Keep Lines Under Tension
Halyards and Genoa or jib sheets must stay under constant tension to prevent fibre and strand breakdown. Lines that are too loose will shock and slack, which can weaken the line. Take care not to make lines too taut.
Some lines–docking and anchor lines–must have slack in order to perform their best. On the other hand, your super expensive sail halyards and sheets should be under tension. When sailing, re-tension your sheets and halyards once in a while to keep wear under control.
Make Leads Straight and True
Straight leads give you the best fair leads. You might have heard the sailing term “fair lead”, which means the direction a line travels form one point to another. The straighter you keep the line, the less wear and tear on the fibers.
Keep this in mind whenever you need to thread a sheet through a block, or lead a line from the mast back to your cockpit, or set up your Genoa furling line between bow and cockpit.
Keep acute bends that change the lead of the line by 60 to 90 degrees to an absolute minimum. The more bend you put into a line, the more stress this places on the apex of the bend. Use straighter fair leads to pump life-blood into your lines and save on repair and replacement costs.
End for End Lines Once a Season
One of the huge jobs on olden day square-rigged ships was to end-for-end line once a year. This monumental task involved thousands upon thousands of metres of rigging. But it added years of life, and well it did because those big ships were at sea for years at a time, and the cost of line back then was astronomical.
Today, the cruising or racing skipper can use this same technique to add years of life to docking or anchor lines, halyards and sheets. And it’s a lot simpler because you aren’t dealing with so much cordage.
If using rope halyards, end for end the line will shift the wear point, just as it does for rope sheets. If anchoring on rope, just make the bitter end of the line the working end. Do this once a season. This end-for-end technique has been proven to extend the service life of anchor line, sheets and halyards by a whopping 50%!
Whip, Dip, or Tape Bitter Ends
The ends of your lines can fray and unwind to look like the head of a golliwog. Prevent this with whipping, where you wrap sail twine around the end. An easier temporary method uses 50 mm duct-tape. Wrap the tape tight, two to three times around the end, then use a sharp knife to cut through the line at the centre of the tape.
Or, make your own end-whipping dip. Dip at least 10mm of the bitter end into super glue. Any of these techniques are guaranteed to stop fraying and save you lots of money.
Furlers – Friend or Foe?
After spending my first twenty years before the mast being bashed about by sailcloth and hardware while trying to stay aboard when changing sails, we invested in furling gear and a furling headsail. What bliss! No matter how hard the wind blew, I remained safe in the cockpit while reducing sail. Yippee! Never again did I have the arduous task of bagging stiff cloth or the problem of storing so many sails. But there are a few serious shortcomings with furlers and with winter’s stronger winds upon us, let’s review how best to manage them.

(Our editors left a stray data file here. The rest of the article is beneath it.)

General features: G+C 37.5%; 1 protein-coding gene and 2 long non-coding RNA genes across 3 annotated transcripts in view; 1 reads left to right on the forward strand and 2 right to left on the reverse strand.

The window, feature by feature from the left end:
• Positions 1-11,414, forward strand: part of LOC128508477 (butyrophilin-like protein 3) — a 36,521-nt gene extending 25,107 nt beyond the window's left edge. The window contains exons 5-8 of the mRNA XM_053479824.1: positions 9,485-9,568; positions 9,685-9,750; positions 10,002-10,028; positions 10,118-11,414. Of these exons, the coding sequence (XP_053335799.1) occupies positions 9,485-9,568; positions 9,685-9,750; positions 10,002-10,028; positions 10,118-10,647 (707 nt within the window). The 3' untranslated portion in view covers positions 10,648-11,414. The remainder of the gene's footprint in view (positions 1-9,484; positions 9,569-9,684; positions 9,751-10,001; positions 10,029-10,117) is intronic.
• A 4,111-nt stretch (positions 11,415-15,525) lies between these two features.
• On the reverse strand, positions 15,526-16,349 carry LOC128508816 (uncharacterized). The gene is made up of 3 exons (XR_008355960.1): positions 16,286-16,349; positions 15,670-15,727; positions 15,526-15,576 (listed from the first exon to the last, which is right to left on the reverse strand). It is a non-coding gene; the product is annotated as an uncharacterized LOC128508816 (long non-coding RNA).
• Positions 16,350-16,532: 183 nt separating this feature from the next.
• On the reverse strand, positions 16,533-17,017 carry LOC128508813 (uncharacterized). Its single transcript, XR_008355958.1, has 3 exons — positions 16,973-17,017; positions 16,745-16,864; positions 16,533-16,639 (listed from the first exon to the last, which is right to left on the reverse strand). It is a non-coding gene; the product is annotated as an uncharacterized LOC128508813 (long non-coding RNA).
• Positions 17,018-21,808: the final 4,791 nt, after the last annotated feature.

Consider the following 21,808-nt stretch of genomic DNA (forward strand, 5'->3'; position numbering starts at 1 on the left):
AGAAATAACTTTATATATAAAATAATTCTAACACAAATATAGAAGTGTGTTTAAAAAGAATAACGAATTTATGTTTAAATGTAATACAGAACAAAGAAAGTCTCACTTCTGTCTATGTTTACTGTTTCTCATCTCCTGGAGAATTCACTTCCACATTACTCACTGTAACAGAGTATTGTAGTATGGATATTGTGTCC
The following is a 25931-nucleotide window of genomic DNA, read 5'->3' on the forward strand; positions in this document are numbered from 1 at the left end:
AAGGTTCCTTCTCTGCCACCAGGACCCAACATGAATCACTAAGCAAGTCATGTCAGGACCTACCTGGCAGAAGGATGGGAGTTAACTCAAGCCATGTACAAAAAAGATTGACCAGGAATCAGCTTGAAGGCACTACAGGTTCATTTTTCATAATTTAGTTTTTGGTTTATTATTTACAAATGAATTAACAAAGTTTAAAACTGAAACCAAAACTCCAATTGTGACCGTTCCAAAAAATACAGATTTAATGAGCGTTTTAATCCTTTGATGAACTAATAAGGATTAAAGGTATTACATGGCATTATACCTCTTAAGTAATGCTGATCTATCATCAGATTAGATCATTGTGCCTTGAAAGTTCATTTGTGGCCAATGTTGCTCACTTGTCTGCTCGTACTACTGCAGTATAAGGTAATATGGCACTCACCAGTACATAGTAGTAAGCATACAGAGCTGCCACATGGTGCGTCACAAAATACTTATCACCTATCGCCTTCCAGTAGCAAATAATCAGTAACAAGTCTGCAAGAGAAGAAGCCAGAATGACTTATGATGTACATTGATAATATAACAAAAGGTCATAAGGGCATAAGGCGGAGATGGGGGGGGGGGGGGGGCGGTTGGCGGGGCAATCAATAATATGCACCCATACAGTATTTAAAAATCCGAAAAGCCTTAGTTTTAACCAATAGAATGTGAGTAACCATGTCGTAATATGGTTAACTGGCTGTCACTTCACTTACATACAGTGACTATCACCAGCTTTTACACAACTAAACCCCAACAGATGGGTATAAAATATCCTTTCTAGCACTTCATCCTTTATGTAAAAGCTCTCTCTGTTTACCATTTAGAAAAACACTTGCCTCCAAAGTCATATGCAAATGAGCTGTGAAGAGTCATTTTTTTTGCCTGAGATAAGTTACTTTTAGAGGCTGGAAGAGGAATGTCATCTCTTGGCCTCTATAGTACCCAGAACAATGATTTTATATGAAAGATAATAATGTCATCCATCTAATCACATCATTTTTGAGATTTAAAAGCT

Furling sails are bulky. They create a lot of windage at the front of the ship that can make manoeuvring in confined spaces difficult, and when going to weather, their massive leading edge reduces performance. But it is while at anchor or hanging off a mooring that this extra windage can catch us unawares and cause damage or even loss of the vessel. The windage will cause your ship’s head to be blown off the wind with the result that you may find the ship being blown one side to the other and this creates greater strain on your ground tackle.
Granddaddy of all problems
But the granddaddy of all problems comes when the sail has been loosely furled. In stormy conditions that ol’ devil wind just keeps niggling at the loose folds, slowly tightening the sail around the spar to expose even more cloth that eventually has the clew working back and forth until the clew tears loose. Once set free, these sails self-destruct. Therefore, it is imperative that furlers are wound tight then finishing off with a minimum of three wraps of the sheets. Another thing to watch, the furling line must be maintained in good nick. If yours should break, you could lose your boat like what nearly happened to the bloke in this photo.
Protect the sail
Furling sails spend most of their life exposed to the sun’s UV and therefore most have a wrapper of sun resistant cloth to protect the sailcloth. It is important to furl the sail * But a problem develops as the sail ages because the area where the wrapper is attached to the sail is stiffer than the cloth and therefore the cloth works along that seam causing a weak point. We keep our eyes on this area as it is usually the first place the sail will fail.
Another thing we do when we leave Banyandah on a mooring for long periods is to remove the sail from the furler to lessen the yawing that can occur in gusty conditions. This makes our lady sit straight into stormy conditions thereby reducing the strain on our mooring system while at the same time it also extends the life of the sail.
Three NEW background images / wall posters added
Free Download Here